From the NY Times:

COLUMBIA, S.C. — Until 1923, the only school in the largely black farm settlement of Pine Grove was the one hand-built by parents, a drafty wooden structure in the churchyard. Anyone who could read and write could serve as teacher. With no desks and paper scarce, teachers used painted wood for a blackboard, and an open fireplace provided flashes of warmth to the lucky students who sat close.

This changed after a Chicago philanthropist named Julius Rosenwald, the president of Sears, Roebuck, took up the cause of long-neglected education for blacks at the urging of Booker T. Washington, the proponent of black self-help. By the late 1920s, one in three rural black pupils in 15 states were attending a new school built with seed money, architectural advice and supplies from the Rosenwald Fund.

RELATED: Historic Black Town In Alabama Is In Peril

“It was a big step up, going to a school that was painted and had a potbellied stove,” said Rubie Schumpert, 92, one of nine siblings who attended the Rosenwald school in Pine Grove — and one of three sisters who went on to college and careers as teachers.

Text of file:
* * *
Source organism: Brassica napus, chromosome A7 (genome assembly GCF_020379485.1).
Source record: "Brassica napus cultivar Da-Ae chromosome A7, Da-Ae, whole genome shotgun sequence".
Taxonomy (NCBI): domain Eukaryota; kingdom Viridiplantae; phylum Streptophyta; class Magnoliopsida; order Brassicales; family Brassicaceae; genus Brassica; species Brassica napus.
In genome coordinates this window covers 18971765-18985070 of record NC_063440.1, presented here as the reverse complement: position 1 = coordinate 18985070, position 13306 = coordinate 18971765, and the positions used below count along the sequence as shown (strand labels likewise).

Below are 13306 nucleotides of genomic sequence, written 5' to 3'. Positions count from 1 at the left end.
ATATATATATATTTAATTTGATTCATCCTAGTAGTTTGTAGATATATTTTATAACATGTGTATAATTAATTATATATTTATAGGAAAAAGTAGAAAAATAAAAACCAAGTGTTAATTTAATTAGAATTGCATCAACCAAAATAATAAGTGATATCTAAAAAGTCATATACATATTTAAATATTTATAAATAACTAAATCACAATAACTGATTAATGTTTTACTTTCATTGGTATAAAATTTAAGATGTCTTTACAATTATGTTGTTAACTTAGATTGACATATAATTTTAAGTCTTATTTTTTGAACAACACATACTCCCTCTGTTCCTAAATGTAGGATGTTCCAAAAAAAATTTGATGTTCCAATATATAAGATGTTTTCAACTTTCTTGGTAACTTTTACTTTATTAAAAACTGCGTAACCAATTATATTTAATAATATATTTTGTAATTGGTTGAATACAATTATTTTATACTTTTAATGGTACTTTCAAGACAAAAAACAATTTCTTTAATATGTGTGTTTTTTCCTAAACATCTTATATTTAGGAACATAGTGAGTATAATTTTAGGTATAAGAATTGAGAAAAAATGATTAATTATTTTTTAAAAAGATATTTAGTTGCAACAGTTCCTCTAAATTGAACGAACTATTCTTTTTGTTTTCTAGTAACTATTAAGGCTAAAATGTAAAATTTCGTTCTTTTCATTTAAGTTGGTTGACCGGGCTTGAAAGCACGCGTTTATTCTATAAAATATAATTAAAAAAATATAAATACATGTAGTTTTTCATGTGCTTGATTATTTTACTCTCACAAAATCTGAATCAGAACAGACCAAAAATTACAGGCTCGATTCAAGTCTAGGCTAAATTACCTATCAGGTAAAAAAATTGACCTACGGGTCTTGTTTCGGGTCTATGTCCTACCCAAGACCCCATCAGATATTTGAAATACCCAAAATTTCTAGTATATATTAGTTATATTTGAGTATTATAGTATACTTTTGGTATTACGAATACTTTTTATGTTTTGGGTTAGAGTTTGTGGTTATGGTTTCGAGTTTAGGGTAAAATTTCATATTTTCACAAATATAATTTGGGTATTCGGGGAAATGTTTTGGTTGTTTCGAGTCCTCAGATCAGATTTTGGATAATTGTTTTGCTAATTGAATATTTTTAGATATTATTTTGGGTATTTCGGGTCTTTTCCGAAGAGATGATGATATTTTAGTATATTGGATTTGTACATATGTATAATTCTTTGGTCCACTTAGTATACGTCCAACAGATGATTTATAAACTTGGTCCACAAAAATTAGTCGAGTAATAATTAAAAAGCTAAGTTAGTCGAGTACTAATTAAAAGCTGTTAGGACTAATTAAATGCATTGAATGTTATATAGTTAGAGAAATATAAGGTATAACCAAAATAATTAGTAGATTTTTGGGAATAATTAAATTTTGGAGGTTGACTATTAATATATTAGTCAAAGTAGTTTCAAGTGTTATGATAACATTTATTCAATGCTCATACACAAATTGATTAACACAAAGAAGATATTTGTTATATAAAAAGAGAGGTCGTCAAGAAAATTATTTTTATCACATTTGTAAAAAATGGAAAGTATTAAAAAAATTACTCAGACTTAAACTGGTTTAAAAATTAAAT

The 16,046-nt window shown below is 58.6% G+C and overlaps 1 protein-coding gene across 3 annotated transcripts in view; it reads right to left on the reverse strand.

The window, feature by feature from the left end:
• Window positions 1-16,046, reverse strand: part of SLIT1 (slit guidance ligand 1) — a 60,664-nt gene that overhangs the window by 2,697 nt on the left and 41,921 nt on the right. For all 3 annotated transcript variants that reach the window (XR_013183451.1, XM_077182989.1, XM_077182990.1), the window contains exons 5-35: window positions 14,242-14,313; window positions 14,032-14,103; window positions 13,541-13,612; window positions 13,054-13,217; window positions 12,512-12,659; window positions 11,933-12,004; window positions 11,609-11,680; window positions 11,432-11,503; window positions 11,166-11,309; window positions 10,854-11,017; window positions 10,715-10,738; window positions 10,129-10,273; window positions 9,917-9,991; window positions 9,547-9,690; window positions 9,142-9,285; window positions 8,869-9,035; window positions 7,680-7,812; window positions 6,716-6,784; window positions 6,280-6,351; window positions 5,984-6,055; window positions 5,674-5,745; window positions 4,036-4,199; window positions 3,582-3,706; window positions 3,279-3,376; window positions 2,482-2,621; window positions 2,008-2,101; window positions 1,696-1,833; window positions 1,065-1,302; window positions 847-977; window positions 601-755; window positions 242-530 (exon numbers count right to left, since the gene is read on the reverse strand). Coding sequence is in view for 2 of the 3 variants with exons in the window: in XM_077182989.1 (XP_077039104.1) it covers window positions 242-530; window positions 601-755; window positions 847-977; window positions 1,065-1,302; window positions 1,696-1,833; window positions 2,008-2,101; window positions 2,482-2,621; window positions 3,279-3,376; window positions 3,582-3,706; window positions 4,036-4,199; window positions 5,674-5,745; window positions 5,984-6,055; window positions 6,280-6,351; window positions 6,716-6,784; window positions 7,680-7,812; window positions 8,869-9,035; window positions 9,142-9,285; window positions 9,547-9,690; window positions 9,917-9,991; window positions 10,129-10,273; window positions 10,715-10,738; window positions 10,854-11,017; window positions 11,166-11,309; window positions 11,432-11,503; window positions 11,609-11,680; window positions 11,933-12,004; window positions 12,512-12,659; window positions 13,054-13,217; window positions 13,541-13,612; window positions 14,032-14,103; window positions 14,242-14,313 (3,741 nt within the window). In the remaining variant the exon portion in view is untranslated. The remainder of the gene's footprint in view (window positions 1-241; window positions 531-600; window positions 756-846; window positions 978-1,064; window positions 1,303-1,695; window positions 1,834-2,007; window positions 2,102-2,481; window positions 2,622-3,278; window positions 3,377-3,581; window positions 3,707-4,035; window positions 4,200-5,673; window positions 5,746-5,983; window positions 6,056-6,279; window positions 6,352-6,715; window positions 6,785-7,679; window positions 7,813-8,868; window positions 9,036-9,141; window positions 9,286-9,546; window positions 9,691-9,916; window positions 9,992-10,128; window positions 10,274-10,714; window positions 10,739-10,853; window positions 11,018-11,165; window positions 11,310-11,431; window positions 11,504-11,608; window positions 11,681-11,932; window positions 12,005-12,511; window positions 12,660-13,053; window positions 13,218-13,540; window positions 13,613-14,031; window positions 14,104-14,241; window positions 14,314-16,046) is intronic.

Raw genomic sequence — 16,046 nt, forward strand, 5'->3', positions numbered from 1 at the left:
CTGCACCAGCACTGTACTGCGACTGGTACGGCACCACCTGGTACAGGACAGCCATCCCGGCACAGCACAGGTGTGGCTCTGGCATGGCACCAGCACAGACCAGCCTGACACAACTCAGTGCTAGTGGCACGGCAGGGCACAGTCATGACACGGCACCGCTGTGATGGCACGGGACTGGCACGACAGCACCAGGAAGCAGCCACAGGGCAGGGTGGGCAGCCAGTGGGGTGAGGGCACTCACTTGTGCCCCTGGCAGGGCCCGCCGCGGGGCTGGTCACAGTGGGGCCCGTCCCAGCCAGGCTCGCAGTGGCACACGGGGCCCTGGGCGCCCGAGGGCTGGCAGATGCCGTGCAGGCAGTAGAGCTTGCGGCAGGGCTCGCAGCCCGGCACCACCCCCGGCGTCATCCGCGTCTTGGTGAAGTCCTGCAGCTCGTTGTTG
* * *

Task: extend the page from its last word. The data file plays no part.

If the desks and textbooks were hand-me-downs from white schools, at least there were real blackboards and rough paper for writing. If there was still no electricity, columns of windows maximized the natural light.

RELATED: Historic Cemetery Reveals Boston’s Black History

Today, this hard-used wooden building, which narrowly escaped demolition, is one of several dozen Rosenwald schools being restored as landmarks — newly appreciated relics of important chapters in philanthropy and black education. The schools were a turning point, sparking improved, if still unequal, education for much of the South, historians say.

Click here to read more.

×